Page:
Danielle Kang Proud to Represent Korean Heritage on the LPGA Tour

Danielle Kang has always been one of the most patriotic players on the LPGA Tour. Catch her at a Solheim Cup and she’s pumping up the crowd, sporting a pair of knee-high American flag socks or rocking a pair of kicks decked out in the stars and stripes. 

At the Hanwha LIFEPLUS International Crown a few weeks ago, even when she didn’t have her best stuff, Kang was the first person to say how honored she was to represent her country and be a part of the United States Team, meaning every word of it. You couldn’t miss her mom, Grace Lee, dressed head-to-toe in USA garb that included floppy Uncle Sam hats and headpieces with red, white, and blue pinwheels

She’s also represented the United States in the 2020 Tokyo Olympics, a pinnacle in sports that few ever reach.

But there’s another side to Kang, one that she’s deeply proud of, and that’s her Korean heritage. The major champion was born in San Francisco, Calif. in 1992 to Grace and her late father, K.S. Kang, who both hail from the Republic of Korea, and Kang has made sure to learn as much as she can about her culture throughout her 30 years of life.

“I always wear the stars and stripes no matter where I go, whether it's Crown, Solheim Cup, Olympics. I'll always be an American. But deep down I'm always proud to be of Korean descent. There is a reason why I know how to read and write and speak fluently in Korean and I was born and raised in America,” Kang explained. “A lot of the Koreans get surprised on how well I speak and read. 

“It's because I think you have to really respect and embrace the heritage where we came from. I want to learn about the history of Korea and how we came to be. Learning about American history is the same way.

“For me embracing both heritages have been double the information and knowledge that I had to look up and learn, but I'm always proud to represent both countries.”
Danielle Kang of Team USA lines up a putt on the eighth green during the first round of the Solheim Cup at the Inverness Club on September 04, 2021 in Toledo, Ohio.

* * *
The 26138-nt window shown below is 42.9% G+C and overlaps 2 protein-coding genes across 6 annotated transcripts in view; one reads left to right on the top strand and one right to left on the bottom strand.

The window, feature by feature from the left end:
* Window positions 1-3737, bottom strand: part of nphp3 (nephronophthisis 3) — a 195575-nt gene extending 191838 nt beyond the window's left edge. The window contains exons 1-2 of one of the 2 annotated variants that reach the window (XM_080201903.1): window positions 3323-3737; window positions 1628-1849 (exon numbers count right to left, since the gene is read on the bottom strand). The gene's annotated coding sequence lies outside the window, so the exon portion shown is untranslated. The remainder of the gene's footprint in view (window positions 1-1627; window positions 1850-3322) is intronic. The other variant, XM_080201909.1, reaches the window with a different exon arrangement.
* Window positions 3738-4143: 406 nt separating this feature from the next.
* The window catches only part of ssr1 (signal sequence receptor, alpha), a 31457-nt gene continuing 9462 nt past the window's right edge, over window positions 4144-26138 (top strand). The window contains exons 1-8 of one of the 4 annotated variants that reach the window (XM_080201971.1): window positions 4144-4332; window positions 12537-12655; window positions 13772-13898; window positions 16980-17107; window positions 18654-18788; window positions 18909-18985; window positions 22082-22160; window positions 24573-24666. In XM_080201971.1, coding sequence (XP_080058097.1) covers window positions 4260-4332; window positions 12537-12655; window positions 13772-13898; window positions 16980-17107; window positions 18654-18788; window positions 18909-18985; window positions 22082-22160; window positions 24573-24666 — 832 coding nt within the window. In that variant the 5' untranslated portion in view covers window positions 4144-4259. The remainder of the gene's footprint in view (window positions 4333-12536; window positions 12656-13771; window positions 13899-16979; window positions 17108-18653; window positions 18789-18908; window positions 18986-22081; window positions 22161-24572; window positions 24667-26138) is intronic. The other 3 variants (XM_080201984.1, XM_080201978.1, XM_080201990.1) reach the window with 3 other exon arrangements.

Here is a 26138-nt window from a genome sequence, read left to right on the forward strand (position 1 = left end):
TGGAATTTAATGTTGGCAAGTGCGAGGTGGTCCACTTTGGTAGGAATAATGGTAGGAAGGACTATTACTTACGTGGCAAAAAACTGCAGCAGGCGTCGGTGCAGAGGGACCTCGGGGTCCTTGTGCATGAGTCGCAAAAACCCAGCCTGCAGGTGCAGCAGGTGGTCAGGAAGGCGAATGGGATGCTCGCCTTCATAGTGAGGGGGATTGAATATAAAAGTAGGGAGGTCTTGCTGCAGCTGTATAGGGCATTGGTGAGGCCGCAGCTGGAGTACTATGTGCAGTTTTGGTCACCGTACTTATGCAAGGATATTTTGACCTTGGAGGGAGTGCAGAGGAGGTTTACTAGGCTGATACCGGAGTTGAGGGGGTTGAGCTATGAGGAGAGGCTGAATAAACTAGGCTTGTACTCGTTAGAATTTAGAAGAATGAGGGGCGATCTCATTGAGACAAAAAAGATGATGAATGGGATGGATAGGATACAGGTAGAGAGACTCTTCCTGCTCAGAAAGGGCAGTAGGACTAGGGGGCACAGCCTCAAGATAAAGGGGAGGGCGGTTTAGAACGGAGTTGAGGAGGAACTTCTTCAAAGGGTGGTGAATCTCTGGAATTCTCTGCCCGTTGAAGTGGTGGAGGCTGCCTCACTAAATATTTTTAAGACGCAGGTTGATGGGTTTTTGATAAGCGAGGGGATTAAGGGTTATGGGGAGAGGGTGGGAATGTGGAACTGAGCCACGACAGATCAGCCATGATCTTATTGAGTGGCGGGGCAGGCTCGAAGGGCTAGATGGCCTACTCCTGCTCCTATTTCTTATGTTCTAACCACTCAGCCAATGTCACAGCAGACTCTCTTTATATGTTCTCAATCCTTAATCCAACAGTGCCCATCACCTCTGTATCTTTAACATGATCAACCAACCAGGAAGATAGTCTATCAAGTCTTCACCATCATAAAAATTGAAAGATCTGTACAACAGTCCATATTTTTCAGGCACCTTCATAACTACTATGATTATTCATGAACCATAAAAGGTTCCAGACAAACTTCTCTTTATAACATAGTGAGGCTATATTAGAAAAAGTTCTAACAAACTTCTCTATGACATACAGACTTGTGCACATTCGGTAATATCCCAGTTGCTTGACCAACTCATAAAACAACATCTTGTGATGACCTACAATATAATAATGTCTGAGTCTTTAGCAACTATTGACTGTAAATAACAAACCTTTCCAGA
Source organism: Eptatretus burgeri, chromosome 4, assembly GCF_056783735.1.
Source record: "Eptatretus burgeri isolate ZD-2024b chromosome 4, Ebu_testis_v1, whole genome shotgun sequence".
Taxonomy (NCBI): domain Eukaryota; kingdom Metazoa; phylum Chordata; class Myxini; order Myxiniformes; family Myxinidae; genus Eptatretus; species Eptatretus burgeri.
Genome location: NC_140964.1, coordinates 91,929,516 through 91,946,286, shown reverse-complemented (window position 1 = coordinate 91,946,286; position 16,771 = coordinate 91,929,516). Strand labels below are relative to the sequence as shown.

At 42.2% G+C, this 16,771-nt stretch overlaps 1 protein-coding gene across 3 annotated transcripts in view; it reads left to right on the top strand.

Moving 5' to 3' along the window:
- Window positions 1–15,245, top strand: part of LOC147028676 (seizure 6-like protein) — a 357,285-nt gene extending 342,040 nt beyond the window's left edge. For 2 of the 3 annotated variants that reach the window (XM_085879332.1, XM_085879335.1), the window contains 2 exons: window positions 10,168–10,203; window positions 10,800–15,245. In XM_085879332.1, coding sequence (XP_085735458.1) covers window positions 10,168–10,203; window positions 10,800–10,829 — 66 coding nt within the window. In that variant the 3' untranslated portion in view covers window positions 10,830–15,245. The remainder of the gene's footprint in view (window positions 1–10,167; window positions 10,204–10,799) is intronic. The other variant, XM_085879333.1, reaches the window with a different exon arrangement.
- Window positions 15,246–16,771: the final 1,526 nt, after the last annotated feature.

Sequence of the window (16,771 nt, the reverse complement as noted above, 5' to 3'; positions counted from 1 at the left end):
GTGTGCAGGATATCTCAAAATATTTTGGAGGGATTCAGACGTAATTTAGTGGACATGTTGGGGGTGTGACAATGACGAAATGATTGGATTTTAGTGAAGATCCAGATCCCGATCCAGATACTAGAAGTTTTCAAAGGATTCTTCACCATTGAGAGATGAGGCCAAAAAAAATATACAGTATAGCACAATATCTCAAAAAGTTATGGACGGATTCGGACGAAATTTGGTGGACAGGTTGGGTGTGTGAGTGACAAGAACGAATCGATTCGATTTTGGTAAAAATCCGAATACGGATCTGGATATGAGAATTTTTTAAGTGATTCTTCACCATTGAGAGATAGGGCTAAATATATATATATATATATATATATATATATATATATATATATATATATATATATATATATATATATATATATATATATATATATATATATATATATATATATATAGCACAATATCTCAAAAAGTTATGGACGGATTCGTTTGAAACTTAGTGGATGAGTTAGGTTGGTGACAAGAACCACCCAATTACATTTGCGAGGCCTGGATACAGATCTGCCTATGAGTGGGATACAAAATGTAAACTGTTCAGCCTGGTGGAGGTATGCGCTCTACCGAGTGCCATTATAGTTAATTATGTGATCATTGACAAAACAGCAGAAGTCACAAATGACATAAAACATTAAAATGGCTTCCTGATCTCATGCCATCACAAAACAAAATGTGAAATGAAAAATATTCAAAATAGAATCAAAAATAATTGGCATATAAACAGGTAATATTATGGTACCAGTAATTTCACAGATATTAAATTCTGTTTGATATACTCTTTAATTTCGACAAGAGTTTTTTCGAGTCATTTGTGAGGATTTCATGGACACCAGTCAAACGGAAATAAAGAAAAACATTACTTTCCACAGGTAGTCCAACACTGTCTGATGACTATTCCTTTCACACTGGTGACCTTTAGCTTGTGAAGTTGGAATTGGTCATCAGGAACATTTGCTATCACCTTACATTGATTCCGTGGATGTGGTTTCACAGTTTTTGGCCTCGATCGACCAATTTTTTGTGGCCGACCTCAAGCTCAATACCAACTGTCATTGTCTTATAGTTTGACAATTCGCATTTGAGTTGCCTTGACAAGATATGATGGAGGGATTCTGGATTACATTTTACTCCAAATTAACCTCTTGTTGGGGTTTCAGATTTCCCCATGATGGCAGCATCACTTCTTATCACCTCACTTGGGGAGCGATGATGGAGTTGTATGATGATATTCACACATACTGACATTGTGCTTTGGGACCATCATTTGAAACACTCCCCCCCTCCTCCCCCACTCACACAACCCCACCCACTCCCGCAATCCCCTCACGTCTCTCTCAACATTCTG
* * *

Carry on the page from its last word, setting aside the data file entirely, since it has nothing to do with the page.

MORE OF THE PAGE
While she now calls Las Vegas, Nev. home, Kang travels frequently when she’s not playing LPGA Tour events, often taking extended trips to the Republic of Korea to spend time with friends and relatives. She’s quite close with Inbee Park and visits the former Rolex Women’s World Golf Rankings No. 1 as much as she can, especially during the offseason.

Kang also travels to other parts of Asia to hang out with her LPGA Tour pals, doing things like snorkeling in Thailand with Ariya Jutanugarn. She even makes a point to support Asian companies when she can, debuting a new Japanese clothing sponsor, Descente, at the beginning of the 2023 season.

But Kang takes the most pride in being a role model for young Asian-American girls to look up to, someone that they can see staying true to themselves and who they can try to emulate as they chase their dreams, no matter if they are on or off the golf course.

“I want specifically Korean-American girls to know that you don't to have choose,” says Kang. I think that goes with whether it's second generation American, dash, whatever you may be - Mexican-American, Spanish-American, Euro-American, whatever you want to be. I don't want them to lose their identity.

“Sometimes we feel out of place because we're not fully American whether it's the way we look or talk or whatever it may be. But it doesn't really matter how you're perceived, as long as you know where your roots are and where you came from.

“You just be you and just be a badass that you are, whatever you may be. I think that's very important for me to show. I have no problem telling you that I am a Korean-American, telling you where I grew up. Also have no problem telling you it in Korean as well

“I want them to embrace who they are and be proud of it instead of looking at the negatives on why it could be better.”
Na-yeon Choi (2nd R) of South Korea watches her career highlight video with Inbee Park (2nd L) of South Korea, So-yeon Ryu (1st R) of South Korea, former player Ha-neul Kim (3nr L) of South Korea, Danielle Kang (1st L) of the United States after holing out during the final round of the BMW Ladies Championship at Oak Valley Country Club on October 23, 2022 in Wonju, South Korea

There are several Asian-American players on the LPGA Tour, but few have had the reach and impact that Kang has on young fans. And it’s that legacy of inspiration that Kang strives to leave behind when professional golf is in her rearview mirror. She wants to encourage the next generation of young women to seek out the game of golf by showing them that they can be successful, no matter who they are or where they come from, just like what the 13 Founders – the last of whom, Marlene Hagge-Vossler, died last week – did in creating the LPGA.

“I'm very thankful for the Founders because I wouldn't be here without them,” says Kang. “Hopefully one day there will be a (reporter) asking another young girl, asking the same questions when I'm not around, and hopefully I've made an impact for a little girl to say, ‘I want to play golf and I'm here because of Danielle Kang.’”

Danielle Kang of Team USA reacts to the crowd on the first tee during the first round of the Solheim Cup at the Inverness Club on September 04, 2021 in Toledo, Ohio.